513 [STA 234]: Ph.D. Seminar on Choice Theory
Professor Robert Nau
Course description: This seminar deals with the mathematical foundations and applications of the theory of rational choice, including Bayesian decision theory (i.e., subjective expected utility) as well as the theories of nonexpected utility, noncooperative games, competitive equilibrium, and asset pricing. It will survey the classic literature in the field and discuss the interconnections among its branches; dissect a variety of paradoxes, puzzles, and pathologies; and discuss recent advances and controversies. The goal of this seminar is to equip students with an understanding of both the power and the limits of rational choice theory, so that they can construct as well as critically analyze rational choice applications in a wide variety of social science contexts. It will also suggest some new directions for choice-theoretic research that involve a synthesis of ideas from competing paradigms.
Unplugged course description: This course will be a helicopter tour of the vast literature on foundations and applications of rational choice. By "rational choice" I mean the theory of the probability-assessing, expected-utility-maximizing, equilibrium-seeking individual that originated in statistical decision theory and economics and has spread to many other disciplines over the last six decades. We will fly fast over broad areas of terrain, but we will touch down periodically to drill some deep holes. More material will be handed out than you will be able to read, but you can explore the rest of it later according to your interests and needs. The course objectives will be to understand the origins and promise of rational choice theory as pioneered by von Neumann and Morgenstern, de Finetti, Savage, and Arrow; to probe deeply into the paradoxes and puzzles that have emerged over the last few decades; to trace these issues back to their roots in the fundamental assumptions of the theory; to learn where rational choice models should or should not be expected to work; to learn the right and wrong ways to build them; and to speculate on what lies beyond the next paradigm shift. You may already be familiar with violations of the axioms of expected utility theory demonstrated by Allais, Ellsberg, and Tversky & Kahneman--which we will touch on to some extent--but those are not the only problems nor necessarily the biggest ones. Although many of the readings will have significant mathematical content, the focus of the course will be on fundamental concepts and practical modeling issues rather than on theorem-proving. Undergraduate mathematics will suffice. If all goes well, we will have some lively arguments.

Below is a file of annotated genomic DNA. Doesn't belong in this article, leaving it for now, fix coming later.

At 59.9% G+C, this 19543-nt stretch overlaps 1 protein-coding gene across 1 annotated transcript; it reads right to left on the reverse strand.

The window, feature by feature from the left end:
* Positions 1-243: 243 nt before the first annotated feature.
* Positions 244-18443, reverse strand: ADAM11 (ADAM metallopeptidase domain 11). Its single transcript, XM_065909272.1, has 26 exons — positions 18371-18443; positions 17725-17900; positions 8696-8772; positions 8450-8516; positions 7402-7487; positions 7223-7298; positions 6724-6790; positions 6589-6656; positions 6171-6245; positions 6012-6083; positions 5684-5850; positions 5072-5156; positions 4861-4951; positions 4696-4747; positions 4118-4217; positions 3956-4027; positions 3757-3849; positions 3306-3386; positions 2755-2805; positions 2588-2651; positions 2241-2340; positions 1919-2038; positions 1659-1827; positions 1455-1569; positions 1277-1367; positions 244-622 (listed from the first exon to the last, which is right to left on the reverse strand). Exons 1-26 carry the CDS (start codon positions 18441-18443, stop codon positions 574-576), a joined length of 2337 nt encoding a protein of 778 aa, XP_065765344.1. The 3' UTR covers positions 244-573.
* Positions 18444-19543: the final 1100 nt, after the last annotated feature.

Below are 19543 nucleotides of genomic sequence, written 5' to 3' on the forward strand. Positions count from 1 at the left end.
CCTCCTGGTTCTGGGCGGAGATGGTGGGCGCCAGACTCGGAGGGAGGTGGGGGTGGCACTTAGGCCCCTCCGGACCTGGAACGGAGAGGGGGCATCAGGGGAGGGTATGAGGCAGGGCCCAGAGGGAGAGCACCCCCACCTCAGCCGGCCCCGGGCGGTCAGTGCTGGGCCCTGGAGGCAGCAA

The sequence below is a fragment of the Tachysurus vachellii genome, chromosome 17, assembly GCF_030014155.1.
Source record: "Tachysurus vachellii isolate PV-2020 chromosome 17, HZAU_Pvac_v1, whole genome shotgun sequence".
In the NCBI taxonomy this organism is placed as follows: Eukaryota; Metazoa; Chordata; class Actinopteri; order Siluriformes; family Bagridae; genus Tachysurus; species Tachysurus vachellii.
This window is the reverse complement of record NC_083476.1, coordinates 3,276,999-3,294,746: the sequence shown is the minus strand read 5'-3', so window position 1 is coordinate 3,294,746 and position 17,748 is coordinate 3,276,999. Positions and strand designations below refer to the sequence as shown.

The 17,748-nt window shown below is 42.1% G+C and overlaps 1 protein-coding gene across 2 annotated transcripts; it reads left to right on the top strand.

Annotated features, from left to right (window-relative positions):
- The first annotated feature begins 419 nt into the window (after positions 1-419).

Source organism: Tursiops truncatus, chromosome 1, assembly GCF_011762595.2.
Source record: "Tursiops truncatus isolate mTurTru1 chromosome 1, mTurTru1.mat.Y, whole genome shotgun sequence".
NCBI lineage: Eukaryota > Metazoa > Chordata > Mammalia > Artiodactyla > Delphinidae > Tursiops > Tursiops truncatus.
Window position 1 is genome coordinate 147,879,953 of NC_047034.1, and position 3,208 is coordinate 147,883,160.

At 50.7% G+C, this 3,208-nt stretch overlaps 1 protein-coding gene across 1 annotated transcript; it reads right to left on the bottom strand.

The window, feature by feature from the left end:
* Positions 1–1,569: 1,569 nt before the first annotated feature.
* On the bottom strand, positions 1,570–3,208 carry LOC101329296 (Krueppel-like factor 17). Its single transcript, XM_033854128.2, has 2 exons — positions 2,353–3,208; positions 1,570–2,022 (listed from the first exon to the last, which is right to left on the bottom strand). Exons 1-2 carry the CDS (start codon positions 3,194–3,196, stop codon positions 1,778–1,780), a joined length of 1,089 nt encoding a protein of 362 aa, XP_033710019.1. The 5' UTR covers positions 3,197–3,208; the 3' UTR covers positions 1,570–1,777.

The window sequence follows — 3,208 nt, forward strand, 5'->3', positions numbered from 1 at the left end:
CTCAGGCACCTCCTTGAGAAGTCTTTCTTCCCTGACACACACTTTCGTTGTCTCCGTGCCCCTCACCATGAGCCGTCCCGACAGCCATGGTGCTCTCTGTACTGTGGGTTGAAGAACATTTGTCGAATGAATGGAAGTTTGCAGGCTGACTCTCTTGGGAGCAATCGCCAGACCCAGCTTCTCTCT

Who should be interested in this course: students and faculty who use models of boundedly or unboundedly rational decision makers in their research or who otherwise use tools of statistical decision theory, game theory, and market theory. Thus, the course should be of interest to those engaged in research in statistics, economics, finance, marketing, operations research, etc., who wish to gain a deeper understanding of foundational issues, historical developments, and current controversies in choice theory. It should also be of interest to those pursuing research in management, political science, public policy, etc., who wish to gain a deeper understanding of "economic" models of behavior. In other words, everyone is welcome.
Relations with other courses: this course is a complement rather than a substitute for courses that focus on applications of statistical decision theory or game theory or market theory that arise in particular fields of study. It will deal more with broad theoretical issues that link the models used in all these areas, it will discuss competing points of view as well as the current orthodoxy. In terms of sequencing, it could taken either before or after the more field-specific courses.
Readings: are described and discussed in the downloadable lecture notes available on this web page. The current links in the course outline below are the notes from the previous offering of the course, and they will be updated and extended as the term progresses. Hard copies of the updated versions will be handed out on a class-by-class basis. Meanwhile, here is a link to a rational choice reading list that includes some of the assigned readings and a great deal more. Here's another link to a list of who's who and what's what in rational choice theory.
Course outline and downloadable lecture notes: The following week-by-week sequence of topics is provisional. The "notes and guides to readings" that are currently linked below will be revised and expanded as the course progresses. I am in the process of writing a book on "Arbitrage and Rational Choice" and will use some of its completed chapters. The additional "HET notes" links refer to pages on the History of Economic Thought website at New School University, an ambitious work-in-progress written by Goncalo L. Fonseca. They provide excellent supplementary reading, although somewhat heavier on mathematical formalism than will be necessary for our purposes.
Problems with subjective expected utility: criticism by Ellsberg, Aumann, Shafer. Notes and guide to readings.
Problems with game theory: criticism by Kadane and Larkey, Sugden, and others. Notes and guide to readings.
"Pathologies of rational choice": criticism by Green and Shapiro, rebuttals and rejoinders. Guide to readings.
Alternative perspectives on choice theory: radical subjectivism, Austrian economics, bounded rationality, evolutionary psychology, and cognitive neuroscience. Notes and guide to readings.